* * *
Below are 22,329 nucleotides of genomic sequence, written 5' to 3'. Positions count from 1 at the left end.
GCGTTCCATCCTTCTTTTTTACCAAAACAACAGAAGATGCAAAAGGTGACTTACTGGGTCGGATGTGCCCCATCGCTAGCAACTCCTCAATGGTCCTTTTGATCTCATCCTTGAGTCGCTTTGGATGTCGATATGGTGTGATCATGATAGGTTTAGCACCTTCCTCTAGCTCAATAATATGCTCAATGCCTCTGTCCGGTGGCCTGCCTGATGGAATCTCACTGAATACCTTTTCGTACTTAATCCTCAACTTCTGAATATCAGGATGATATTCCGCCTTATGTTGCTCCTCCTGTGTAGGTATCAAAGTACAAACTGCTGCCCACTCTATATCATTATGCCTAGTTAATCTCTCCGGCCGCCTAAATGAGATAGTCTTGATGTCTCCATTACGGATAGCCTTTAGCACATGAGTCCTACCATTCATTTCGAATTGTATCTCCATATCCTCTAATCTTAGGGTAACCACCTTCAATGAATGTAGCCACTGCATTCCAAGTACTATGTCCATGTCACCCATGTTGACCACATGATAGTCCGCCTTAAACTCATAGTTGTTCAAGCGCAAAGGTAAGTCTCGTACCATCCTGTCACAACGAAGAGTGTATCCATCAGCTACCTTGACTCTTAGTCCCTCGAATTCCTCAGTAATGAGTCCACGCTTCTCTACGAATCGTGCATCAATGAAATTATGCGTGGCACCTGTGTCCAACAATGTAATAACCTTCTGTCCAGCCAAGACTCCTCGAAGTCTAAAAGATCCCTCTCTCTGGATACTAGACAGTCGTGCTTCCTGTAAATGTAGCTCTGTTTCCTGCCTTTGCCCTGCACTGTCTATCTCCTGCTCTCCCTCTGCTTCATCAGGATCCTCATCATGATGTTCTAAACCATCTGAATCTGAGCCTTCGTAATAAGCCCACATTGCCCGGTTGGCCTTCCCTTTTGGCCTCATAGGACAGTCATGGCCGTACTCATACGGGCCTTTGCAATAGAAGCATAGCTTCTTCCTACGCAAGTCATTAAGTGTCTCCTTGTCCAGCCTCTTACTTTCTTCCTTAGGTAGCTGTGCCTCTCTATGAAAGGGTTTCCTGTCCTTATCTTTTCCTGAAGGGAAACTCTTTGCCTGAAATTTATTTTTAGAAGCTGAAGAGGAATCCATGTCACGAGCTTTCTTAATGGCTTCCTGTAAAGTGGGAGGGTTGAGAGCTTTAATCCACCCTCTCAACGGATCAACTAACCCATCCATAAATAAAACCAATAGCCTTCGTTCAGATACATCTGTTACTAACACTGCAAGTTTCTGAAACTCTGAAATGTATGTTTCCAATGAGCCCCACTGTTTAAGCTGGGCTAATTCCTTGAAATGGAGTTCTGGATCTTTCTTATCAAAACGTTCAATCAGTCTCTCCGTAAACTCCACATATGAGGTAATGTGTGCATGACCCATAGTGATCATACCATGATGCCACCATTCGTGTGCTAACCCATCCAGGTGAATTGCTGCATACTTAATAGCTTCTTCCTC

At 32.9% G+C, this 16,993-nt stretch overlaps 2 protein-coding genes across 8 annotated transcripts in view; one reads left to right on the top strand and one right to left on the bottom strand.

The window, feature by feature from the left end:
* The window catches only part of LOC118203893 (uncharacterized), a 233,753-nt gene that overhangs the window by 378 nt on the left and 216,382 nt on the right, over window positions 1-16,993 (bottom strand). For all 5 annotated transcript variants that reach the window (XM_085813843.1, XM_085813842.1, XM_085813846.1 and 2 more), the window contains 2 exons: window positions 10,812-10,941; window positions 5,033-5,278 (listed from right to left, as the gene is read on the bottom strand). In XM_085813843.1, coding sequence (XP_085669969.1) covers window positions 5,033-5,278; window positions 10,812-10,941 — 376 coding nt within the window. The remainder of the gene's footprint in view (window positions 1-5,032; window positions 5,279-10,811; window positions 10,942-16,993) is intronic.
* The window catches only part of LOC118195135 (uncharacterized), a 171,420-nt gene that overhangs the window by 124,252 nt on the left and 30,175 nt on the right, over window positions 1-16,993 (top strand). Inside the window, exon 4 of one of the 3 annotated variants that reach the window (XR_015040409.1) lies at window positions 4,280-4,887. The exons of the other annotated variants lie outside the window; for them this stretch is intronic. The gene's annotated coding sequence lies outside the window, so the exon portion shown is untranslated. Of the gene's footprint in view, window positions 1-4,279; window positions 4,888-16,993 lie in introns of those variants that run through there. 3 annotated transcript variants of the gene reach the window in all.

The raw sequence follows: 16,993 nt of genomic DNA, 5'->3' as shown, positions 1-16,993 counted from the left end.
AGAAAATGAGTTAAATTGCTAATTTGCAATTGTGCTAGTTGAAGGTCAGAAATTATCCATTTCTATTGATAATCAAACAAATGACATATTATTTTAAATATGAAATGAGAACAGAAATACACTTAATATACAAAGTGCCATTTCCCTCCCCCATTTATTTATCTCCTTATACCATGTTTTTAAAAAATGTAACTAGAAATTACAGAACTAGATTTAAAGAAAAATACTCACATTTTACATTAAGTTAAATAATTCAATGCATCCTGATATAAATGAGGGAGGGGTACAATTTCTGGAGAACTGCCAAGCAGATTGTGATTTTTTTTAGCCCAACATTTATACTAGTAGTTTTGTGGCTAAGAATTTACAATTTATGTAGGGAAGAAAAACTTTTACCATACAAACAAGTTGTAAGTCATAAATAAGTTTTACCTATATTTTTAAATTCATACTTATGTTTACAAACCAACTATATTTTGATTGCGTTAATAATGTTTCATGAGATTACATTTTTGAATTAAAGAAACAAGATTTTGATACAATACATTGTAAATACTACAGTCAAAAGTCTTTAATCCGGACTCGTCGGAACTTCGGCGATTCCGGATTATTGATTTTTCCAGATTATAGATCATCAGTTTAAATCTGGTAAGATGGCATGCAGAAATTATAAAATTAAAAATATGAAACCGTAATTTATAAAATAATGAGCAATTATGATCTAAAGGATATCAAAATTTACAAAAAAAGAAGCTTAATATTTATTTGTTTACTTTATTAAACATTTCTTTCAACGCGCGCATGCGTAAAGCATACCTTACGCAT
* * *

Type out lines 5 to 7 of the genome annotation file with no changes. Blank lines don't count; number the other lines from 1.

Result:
* The window catches only part of LOC118203893 (uncharacterized), a 233,753-nt gene that overhangs the window by 378 nt on the left and 216,382 nt on the right, over window positions 1-16,993 (bottom strand). For all 5 annotated transcript variants that reach the window (XM_085813843.1, XM_085813842.1, XM_085813846.1 and 2 more), the window contains 2 exons: window positions 10,812-10,941; window positions 5,033-5,278 (listed from right to left, as the gene is read on the bottom strand). In XM_085813843.1, coding sequence (XP_085669969.1) covers window positions 5,033-5,278; window positions 10,812-10,941 — 376 coding nt within the window. The remainder of the gene's footprint in view (window positions 1-5,032; window positions 5,279-10,811; window positions 10,942-16,993) is intronic.
* The window catches only part of LOC118195135 (uncharacterized), a 171,420-nt gene that overhangs the window by 124,252 nt on the left and 30,175 nt on the right, over window positions 1-16,993 (top strand). Inside the window, exon 4 of one of the 3 annotated variants that reach the window (XR_015040409.1) lies at window positions 4,280-4,887. The exons of the other annotated variants lie outside the window; for them this stretch is intronic. The gene's annotated coding sequence lies outside the window, so the exon portion shown is untranslated. Of the gene's footprint in view, window positions 1-4,279; window positions 4,888-16,993 lie in introns of those variants that run through there. 3 annotated transcript variants of the gene reach the window in all.

The raw sequence follows: 16,993 nt of genomic DNA, 5'->3' as shown, positions 1-16,993 counted from the left end.